UK's Covid-19 daily deaths hit record as medics grapple with fatigue
Hospital staff grappling with fatigue and loss as death rates double from first wave
LONDON : At Milton Keynes University Hospital, it is a battle between life and death. For those most ill, death is gaining the upper hand.
Overall, daily deaths in Britain hit a record 1,820 on Wednesday, breaking Tuesday's record daily toll and taking the total number of deaths to 93,290.
The latest wave has hit Milton Keynes University Hospital north-west of London with even more force than the first: Younger patients fill its wards and fewer of the sickest people respond to treatment.
Doctors and nurses are grappling with the strain of exhaustion and loss.
Dr Joy Halliday is in charge of a high-dependency unit for Covid-19. It is a step down from an intensive care unit (ICU), and severely ill patients there are receiving oxygen.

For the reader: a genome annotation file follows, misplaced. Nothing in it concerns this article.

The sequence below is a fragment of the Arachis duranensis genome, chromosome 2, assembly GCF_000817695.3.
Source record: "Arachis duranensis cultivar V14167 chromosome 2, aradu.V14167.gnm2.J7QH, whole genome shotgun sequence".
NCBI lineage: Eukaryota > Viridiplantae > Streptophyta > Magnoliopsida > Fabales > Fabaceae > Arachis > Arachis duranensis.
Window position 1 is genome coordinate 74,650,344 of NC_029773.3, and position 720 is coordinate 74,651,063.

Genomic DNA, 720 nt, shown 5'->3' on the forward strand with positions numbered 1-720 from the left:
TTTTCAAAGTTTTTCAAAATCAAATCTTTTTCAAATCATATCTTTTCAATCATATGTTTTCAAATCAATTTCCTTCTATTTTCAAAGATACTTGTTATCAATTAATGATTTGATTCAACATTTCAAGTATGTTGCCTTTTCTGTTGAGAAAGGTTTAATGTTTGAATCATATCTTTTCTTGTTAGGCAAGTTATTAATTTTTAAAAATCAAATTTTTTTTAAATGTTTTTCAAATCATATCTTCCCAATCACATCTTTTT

Dr Halliday said with visits curtailed, doctors and nurses were supporting patients emotionally as well as medically.
"I can only imagine how difficult that is for family at the end of the telephone to be told that their loved one is getting worse," she said.
"It's difficult for us to see and it's even more difficult for them."
The youngest person being ventilated in the hospital is just 28.
In the ICU, Dr Wassim Shamsuddin, clinical director for anaesthesia and intensive care, said: "This time around what we're finding is that patients aren't faring as well if they need to be invasively ventilated," he told Reuters.
"Our mortality (rate) probably in the first wave for patients coming onto intensive care was around 40 per cent. This time around we find the mortality is about 80 per cent."
He said intensive care staff were not used to such high levels of death.
"Intensive care hospitals are meant to be a place where we treat patients and make them better. The difficulty here is that even though we try our best and we throw everything at the patients, it just doesn't seem to be working," he said.
Dr Halliday echoed the view that it was tougher this time around.
"It's draining. It's draining physically. It's draining mentally," she said.
"It's difficult to keep going on a day-to-day basis for staff, just to see death in death out, every day. - REUTERS